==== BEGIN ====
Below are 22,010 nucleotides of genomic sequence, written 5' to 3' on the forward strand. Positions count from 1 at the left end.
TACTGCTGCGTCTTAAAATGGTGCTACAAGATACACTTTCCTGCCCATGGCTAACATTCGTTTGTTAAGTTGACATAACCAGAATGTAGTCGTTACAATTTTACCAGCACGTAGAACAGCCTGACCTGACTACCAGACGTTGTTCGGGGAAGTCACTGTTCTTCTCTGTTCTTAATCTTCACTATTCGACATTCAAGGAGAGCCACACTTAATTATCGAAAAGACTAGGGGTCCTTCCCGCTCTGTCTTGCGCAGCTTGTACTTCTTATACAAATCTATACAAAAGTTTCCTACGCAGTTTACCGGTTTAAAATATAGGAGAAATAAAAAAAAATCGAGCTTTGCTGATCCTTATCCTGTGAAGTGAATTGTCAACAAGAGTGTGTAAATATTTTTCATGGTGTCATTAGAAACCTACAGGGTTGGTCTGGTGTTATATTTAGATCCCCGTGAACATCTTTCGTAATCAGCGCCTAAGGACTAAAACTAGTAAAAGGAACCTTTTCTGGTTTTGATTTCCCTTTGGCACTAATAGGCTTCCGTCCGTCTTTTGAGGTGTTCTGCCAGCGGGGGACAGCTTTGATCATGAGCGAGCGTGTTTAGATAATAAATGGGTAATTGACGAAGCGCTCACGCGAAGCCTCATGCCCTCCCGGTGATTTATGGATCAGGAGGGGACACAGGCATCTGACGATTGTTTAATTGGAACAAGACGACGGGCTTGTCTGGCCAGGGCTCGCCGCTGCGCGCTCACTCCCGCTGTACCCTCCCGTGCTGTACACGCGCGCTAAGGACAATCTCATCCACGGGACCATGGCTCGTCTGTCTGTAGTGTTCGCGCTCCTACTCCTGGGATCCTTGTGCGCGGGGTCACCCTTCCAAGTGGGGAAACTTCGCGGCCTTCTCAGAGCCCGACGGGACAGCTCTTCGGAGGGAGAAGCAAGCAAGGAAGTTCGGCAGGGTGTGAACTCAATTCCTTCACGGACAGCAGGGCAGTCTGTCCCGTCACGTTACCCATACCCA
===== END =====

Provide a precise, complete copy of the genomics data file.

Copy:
Below are 22,010 nucleotides of genomic sequence, written 5' to 3' on the forward strand. Positions count from 1 at the left end.
TACTGCTGCGTCTTAAAATGGTGCTACAAGATACACTTTCCTGCCCATGGCTAACATTCGTTTGTTAAGTTGACATAACCAGAATGTAGTCGTTACAATTTTACCAGCACGTAGAACAGCCTGACCTGACTACCAGACGTTGTTCGGGGAAGTCACTGTTCTTCTCTGTTCTTAATCTTCACTATTCGACATTCAAGGAGAGCCACACTTAATTATCGAAAAGACTAGGGGTCCTTCCCGCTCTGTCTTGCGCAGCTTGTACTTCTTATACAAATCTATACAAAAGTTTCCTACGCAGTTTACCGGTTTAAAATATAGGAGAAATAAAAAAAAATCGAGCTTTGCTGATCCTTATCCTGTGAAGTGAATTGTCAACAAGAGTGTGTAAATATTTTTCATGGTGTCATTAGAAACCTACAGGGTTGGTCTGGTGTTATATTTAGATCCCCGTGAACATCTTTCGTAATCAGCGCCTAAGGACTAAAACTAGTAAAAGGAACCTTTTCTGGTTTTGATTTCCCTTTGGCACTAATAGGCTTCCGTCCGTCTTTTGAGGTGTTCTGCCAGCGGGGGACAGCTTTGATCATGAGCGAGCGTGTTTAGATAATAAATGGGTAATTGACGAAGCGCTCACGCGAAGCCTCATGCCCTCCCGGTGATTTATGGATCAGGAGGGGACACAGGCATCTGACGATTGTTTAATTGGAACAAGACGACGGGCTTGTCTGGCCAGGGCTCGCCGCTGCGCGCTCACTCCCGCTGTACCCTCCCGTGCTGTACACGCGCGCTAAGGACAATCTCATCCACGGGACCATGGCTCGTCTGTCTGTAGTGTTCGCGCTCCTACTCCTGGGATCCTTGTGCGCGGGGTCACCCTTCCAAGTGGGGAAACTTCGCGGCCTTCTCAGAGCCCGACGGGACAGCTCTTCGGAGGGAGAAGCAAGCAAGGAAGTTCGGCAGGGTGTGAACTCAATTCCTTCACGGACAGCAGGGCAGTCTGTCCCGTCACGTTACCCATACCCA